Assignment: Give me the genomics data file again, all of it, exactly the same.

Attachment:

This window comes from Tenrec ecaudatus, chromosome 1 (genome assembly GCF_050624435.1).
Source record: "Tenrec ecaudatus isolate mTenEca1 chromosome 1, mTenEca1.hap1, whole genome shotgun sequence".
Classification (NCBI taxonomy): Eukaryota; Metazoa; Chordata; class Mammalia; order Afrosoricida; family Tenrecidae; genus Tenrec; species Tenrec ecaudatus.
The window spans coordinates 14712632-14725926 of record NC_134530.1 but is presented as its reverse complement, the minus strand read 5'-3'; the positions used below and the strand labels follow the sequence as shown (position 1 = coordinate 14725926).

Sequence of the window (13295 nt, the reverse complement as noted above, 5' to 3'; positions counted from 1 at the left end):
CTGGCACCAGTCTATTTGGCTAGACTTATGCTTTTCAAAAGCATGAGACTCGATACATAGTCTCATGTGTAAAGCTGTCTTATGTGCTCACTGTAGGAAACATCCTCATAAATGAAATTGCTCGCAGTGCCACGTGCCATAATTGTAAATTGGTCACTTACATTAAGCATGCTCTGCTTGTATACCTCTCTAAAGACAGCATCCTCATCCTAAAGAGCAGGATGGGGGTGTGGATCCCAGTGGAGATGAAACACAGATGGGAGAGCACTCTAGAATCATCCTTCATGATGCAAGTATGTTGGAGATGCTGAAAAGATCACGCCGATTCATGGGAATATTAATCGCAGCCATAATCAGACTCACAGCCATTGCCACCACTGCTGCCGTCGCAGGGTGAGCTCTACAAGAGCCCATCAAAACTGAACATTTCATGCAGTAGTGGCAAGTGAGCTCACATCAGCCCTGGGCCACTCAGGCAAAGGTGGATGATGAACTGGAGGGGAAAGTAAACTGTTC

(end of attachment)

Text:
This window comes from Tenrec ecaudatus, chromosome 1 (genome assembly GCF_050624435.1).
Source record: "Tenrec ecaudatus isolate mTenEca1 chromosome 1, mTenEca1.hap1, whole genome shotgun sequence".
Classification (NCBI taxonomy): Eukaryota; Metazoa; Chordata; class Mammalia; order Afrosoricida; family Tenrecidae; genus Tenrec; species Tenrec ecaudatus.
The window spans coordinates 14712632-14725926 of record NC_134530.1 but is presented as its reverse complement, the minus strand read 5'-3'; the positions used below and the strand labels follow the sequence as shown (position 1 = coordinate 14725926).

Sequence of the window (13295 nt, the reverse complement as noted above, 5' to 3'; positions counted from 1 at the left end):
CTGGCACCAGTCTATTTGGCTAGACTTATGCTTTTCAAAAGCATGAGACTCGATACATAGTCTCATGTGTAAAGCTGTCTTATGTGCTCACTGTAGGAAACATCCTCATAAATGAAATTGCTCGCAGTGCCACGTGCCATAATTGTAAATTGGTCACTTACATTAAGCATGCTCTGCTTGTATACCTCTCTAAAGACAGCATCCTCATCCTAAAGAGCAGGATGGGGGTGTGGATCCCAGTGGAGATGAAACACAGATGGGAGAGCACTCTAGAATCATCCTTCATGATGCAAGTATGTTGGAGATGCTGAAAAGATCACGCCGATTCATGGGAATATTAATCGCAGCCATAATCAGACTCACAGCCATTGCCACCACTGCTGCCGTCGCAGGGTGAGCTCTACAAGAGCCCATCAAAACTGAACATTTCATGCAGTAGTGGCAAGTGAGCTCACATCAGCCCTGGGCCACTCAGGCAAAGGTGGATGATGAACTGGAGGGGAAAGTAAACTGTTC